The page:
The recommended amount of sleep for teens is 8-9 hours a night. (Photo: Colourbox)

Teens need more sleep, but don't sleep enough

Adolescents know they should be sleeping more than they do. Teens in a recent study said they sleep two hours less than they feel they should on weekdays.

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The gap between the actual hours of sleep they get and the amount of slumber Norwegian teens think they should be getting on weekdays is starting to grow. 

A recent study with more than 10,000 participants showed that young people aged 16-19 sleep an average of 6 hours and 25 minutes on weekdays.

At the same time, the teens told a coalition of researchers from Bergen that they felt they needed to sleep an average of 8 hours and 35 minutes.

Many teens also spend a great deal of time trying to fall asleep and struggle with insomnia.

Hard to extend hours asleep

The study's findings that teens average about 6.5 hours of sleep on weekdays is shorter than what has been found by most other studies of teens in this age group.

“The results tell us that teens are conscious of their need for plenty of sleep, but get too little nevertheless,” said Mari Hysing, a postdoc affiliated with Uni Helse in Bergen, a department of the research firm Uni Research.

Hysing was in charge of the sleep disorder study in cooperation with researchers from the Norwegian Institute of Public Health and the University of Bergen. The participants were youths from Norway’s Hordaland County.

Hysing said that the study showed researchers that teens can't simply flip a switch to sleep more.

“Adults can’t just tell them to sleep more. They already know they should. But the teens have a hard time increasing the number of hours they sleep,” she said.

Unhealthy shifts in day-night rhythms

A lack of hours in dreamland on school days is one of the reasons that teens shift their day and night rhythm so drastically on weekends ― by 4.5 hours, the study found. 

The researchers said that for teens get the recommended amount of sleep, which is 8-9 hours a night, they should be going to bed at 10 PM, or 22:00.

On weekdays, however, the average teen in the study went to bed at 23:18. Split by gender, the average was 23:56 for boys and 23:10 for girls.

Hysing recognizes that it would be hard in today’s world to get teens to hit the hay at 22:00, but points out the drawbacks.

“It would readily be perceived as authoritarian," to order teens to go to bed early, she said. "But a grossly shifted sleep rhythm on the weekends is unhealthy.”

“If youths could go to bed a little earlier than they do now, and halved the disparity in their day/night rhythm during the weekends to just two hours, I think it would help a lot,” she says.

One way to do this would be if teens didn't sleep so late on Sunday mornings, which would make them more tired on Sunday night, Hysing said.

Long time to fall asleep

Teens stay awake much later on weekends, on average to about a quarter past one (01:13). They figure that they can sleep in on Saturdays and Sundays, so they go to bed about four-and-a-half hours later on Fridays and Saturdays.

Sleeping in on weekends makes young adults think they are making up for some of their sleep deficit, so they will be able to start the week on Monday well-rested.  However, previous research has shown that our capacity to make up for lost sleep is quite limited.

“Sleep researchers like us think that the considerable shifts in circadian rhythm on weekends actually make kids more enervated on weekday mornings,” Hysing said.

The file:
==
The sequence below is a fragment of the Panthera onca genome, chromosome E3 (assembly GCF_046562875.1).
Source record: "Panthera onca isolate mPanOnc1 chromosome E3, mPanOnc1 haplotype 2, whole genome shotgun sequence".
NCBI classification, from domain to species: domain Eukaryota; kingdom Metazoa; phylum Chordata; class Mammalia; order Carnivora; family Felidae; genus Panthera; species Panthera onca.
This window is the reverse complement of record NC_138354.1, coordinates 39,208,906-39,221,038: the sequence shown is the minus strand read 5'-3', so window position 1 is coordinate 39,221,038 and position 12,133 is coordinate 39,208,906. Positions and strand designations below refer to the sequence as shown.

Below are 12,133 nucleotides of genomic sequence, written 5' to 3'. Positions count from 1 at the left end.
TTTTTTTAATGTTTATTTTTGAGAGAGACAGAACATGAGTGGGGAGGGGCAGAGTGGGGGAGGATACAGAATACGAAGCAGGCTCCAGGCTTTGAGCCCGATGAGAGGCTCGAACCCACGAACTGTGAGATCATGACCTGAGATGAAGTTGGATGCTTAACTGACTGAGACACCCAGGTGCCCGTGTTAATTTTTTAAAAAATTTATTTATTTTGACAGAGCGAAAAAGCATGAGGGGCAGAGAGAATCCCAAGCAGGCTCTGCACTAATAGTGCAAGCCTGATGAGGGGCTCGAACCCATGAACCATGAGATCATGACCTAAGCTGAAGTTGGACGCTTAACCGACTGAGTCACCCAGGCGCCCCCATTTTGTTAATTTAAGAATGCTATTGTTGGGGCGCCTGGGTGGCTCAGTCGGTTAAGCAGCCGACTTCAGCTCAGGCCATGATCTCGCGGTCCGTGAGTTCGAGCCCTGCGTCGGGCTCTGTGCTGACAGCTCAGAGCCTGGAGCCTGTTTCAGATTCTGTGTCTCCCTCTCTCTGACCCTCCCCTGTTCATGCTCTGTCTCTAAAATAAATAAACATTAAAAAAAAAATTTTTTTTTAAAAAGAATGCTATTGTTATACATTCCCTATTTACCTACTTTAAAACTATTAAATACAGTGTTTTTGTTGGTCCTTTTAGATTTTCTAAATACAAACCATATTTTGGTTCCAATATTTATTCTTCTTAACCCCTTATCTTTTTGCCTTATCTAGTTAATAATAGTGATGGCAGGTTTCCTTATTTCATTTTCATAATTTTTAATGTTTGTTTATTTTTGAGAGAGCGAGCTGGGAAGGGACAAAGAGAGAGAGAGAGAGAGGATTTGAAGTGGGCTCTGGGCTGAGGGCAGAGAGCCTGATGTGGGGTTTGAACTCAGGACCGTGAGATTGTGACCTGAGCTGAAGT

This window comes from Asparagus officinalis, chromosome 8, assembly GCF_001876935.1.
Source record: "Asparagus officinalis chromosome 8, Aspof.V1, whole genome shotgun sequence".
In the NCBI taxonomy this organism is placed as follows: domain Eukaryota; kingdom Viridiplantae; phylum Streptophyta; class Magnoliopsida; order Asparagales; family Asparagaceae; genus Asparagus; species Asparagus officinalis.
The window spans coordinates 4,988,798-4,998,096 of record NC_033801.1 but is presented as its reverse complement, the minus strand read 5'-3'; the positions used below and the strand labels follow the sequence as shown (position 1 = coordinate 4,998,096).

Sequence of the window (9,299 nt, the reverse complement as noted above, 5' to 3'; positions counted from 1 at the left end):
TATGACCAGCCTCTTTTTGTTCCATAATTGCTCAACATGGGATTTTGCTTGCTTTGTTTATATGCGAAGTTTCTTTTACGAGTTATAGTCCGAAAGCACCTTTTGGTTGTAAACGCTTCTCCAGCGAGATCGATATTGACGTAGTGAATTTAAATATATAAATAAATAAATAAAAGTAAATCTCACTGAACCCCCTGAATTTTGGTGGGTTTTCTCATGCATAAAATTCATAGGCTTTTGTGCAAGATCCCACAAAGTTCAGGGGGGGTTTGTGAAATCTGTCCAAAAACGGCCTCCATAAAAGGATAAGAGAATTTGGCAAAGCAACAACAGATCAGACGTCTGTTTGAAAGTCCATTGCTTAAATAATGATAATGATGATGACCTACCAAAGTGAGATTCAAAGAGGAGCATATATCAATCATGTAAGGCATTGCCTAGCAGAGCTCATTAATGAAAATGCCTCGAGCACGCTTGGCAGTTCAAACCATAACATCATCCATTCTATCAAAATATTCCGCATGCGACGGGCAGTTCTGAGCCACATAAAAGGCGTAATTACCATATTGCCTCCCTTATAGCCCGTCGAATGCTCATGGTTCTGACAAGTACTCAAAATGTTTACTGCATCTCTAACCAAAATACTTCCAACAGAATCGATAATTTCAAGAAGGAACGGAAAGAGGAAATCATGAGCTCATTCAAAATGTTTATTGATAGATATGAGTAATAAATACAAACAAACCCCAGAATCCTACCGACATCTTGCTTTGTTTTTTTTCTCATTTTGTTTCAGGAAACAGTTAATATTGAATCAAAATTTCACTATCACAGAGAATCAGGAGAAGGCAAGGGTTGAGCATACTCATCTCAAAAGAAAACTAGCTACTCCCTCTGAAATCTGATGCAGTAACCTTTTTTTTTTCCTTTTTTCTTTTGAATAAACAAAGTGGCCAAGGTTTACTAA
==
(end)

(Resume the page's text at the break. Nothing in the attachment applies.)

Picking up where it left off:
“The result is often that they spend more time falling asleep. Many report that it’s particularly hard to fall asleep on Sunday evening,” she says.

The new Norwegian study shows that teens generally spend a lot of time lying in bed before they can doze off.

On weekdays it takes teens an average of 47 minutes to fall asleep, which is twice as long as times found in earlier studies.

Worries, and new technology

The new study doesn't specifically examine the reasons behind the difficulties that teens have falling asleep. But Hysing says that researchers know from previous studies that girls in their teens generally have more trouble falling asleep than boys in their age group.

“They have more worries and often have more symptoms of depression,” she says.

Another factor is all of the new technological gadgets we have at our disposal, and the use of mobile phones, tablets and PCs in bed, or during the hours just before hitting the sack.

“We will be paying a closer look at the role played by use of technology, but we are fairly certain that it has a negative impact on the amount that youths sleep,” Hysing says.

The researchers found that the percentage of teens who suffered from insomnia ranged from 13.6 percent to 23.8 percent, depending on how stringently the diagnosis was defined.

A public health issue

Researchers think that the sleep problems they’ve uncovered in their study are considerable enough to be called a public health problem. 

“A recent government white paper on public health claims that insomnia and sleep disorders comprise one of the major health challenges in the population,” says Hysing.

The white paper describes sleep disorders as a strong health risk that later can lead workers to drop out of the workforce. People with sleeping disorders run a higher risk of developing mental and physical health conditions, Hysing points out.

“If we are going to find ways to prevent these problems, we need a better understanding of the issues that affect and lead to sleep disorders, and on the impact the lack of sleep has on learning problems and absences from school,” she said.


Read the Norwegian version of this article at

Translated by: Glenn Ostling

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